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Topic: How I Age Paper (mini-tutorial)  (Read 5590 times)
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microjivvy
« on: April 24, 2011 03:27:29 AM »



If you've seen my contributions to the monthly ATC swaps, you know I lean to the distressed side of art.

After a recent post on my blog about my ATCs, I had a conversation with someone who wondered how I achieved the look of aged paper with those cards.  When he was completely surprised by my answer, I decided I should share my two "secret weapons."

The first secret weapon is found at every thrift store in the USA: really old books. The paper from old books is difficult to duplicate and cheap old books are easy to find. 

I know.  Some people feel it's sacrilege to destroy any book.

I think of it as saving books from an undignified death in a landfill. Wink

But when it comes to printing images from my computer, there  are two problems with old book pages: 1) they have all these words printed all over them, and 2) they're generally too fragile to survive my laserjet. 

So secret weapon #2:  wood stain.



Yep, wood stain.  In particular, Minwax Wood Finish Stain Markers.  My top color choice is "Golden Oak."  All of the other colors I've tried are too dark for overall aging (though they come in handy when adding stains and smudges).



Here's how the image starts -- printed on standard computer paper.



As a safety precaution, I add the stain on the reverse side of my printout.  Both sides of the paper get soaked, but working on the reverse side helps keep the marker tip from smudging any heavily inked area.



Once the image is covered with the stain marker, I gently buff it dry (both sides of the page) with a paper towel.



As you may have noticed in earlier steps, the stain causes the paper to be translucent.  Most of this translucency disappears when the stain dries.  Most, but not all.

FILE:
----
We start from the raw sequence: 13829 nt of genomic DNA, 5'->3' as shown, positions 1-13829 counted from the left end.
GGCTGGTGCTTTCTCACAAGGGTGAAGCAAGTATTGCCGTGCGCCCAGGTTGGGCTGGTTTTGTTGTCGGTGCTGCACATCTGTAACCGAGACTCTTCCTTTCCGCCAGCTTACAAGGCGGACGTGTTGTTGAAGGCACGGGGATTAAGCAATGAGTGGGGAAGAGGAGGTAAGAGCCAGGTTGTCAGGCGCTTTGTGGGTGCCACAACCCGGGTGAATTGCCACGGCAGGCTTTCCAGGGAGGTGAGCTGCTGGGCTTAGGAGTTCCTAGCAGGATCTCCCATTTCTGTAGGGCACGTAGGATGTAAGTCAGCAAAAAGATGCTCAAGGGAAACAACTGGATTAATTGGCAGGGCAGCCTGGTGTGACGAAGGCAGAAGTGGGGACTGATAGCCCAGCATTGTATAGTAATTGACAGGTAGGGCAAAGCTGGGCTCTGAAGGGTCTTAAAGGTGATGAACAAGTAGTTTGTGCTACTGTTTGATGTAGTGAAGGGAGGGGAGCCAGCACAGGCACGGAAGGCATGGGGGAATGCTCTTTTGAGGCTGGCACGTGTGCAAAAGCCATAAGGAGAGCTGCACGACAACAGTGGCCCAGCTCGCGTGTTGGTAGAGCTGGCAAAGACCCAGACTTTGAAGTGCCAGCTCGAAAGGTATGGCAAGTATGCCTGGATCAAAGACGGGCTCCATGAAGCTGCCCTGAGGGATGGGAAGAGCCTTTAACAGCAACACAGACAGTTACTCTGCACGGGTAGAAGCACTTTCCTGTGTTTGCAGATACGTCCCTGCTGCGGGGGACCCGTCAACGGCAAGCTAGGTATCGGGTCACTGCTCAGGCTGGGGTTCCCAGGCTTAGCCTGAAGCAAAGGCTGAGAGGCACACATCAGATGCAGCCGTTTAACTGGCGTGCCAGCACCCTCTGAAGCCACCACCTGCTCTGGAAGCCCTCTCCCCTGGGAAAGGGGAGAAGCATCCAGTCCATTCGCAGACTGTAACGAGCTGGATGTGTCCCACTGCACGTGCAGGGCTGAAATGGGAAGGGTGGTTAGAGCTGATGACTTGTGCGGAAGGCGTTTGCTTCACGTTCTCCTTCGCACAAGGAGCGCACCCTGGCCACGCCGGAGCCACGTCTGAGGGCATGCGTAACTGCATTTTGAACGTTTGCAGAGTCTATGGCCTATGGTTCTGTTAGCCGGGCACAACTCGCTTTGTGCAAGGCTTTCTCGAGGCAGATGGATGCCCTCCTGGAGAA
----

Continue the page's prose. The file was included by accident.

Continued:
Because of this translucency, when mounting "stained" images on a collage, I usually mount on a light-colored background.  When I do use a dark background, I paint the back of the stained image with a light coat of white acrylic paint. The paint doesn't greatly alter the look of the image, but it prevents the dark background from showing through.



Here's a comparison of the original printout and the stained one.



While "Golden Oak" is my primary stain color, I do use other colors (such as "Provincial", "Red Mahogany", and "Dark Walnut") for adding spots, spills, darkened edges, etc.

Then, once the the staining is done, it's on to the standard tearing and crumpling. Wink



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« Reply #1 on: April 24, 2011 07:49:38 AM »

As the lucky recipient of one microjivvy's amazing ATCs this was really interesting.  Thanks for awesome mini-tutorial!  Cheesy
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« Reply #2 on: April 24, 2011 08:26:16 AM »

Well who knew??  I love learning about all the cool little techniques everyone uses - what a totally fabulous idea!!
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« Reply #3 on: April 24, 2011 09:13:46 AM »

How interesting, thanks for sharing!
Does the stain leave a scent? 
I like to stain using coffee and I enjoy the scent it leaves, though it eventually fades.
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microjivvy
« Reply #4 on: April 24, 2011 10:19:38 AM »

How interesting, thanks for sharing!
Does the stain leave a scent? 
I like to stain using coffee and I enjoy the scent it leaves, though it eventually fades.

It definitely has a scent, but it also dissipates fairly quickly.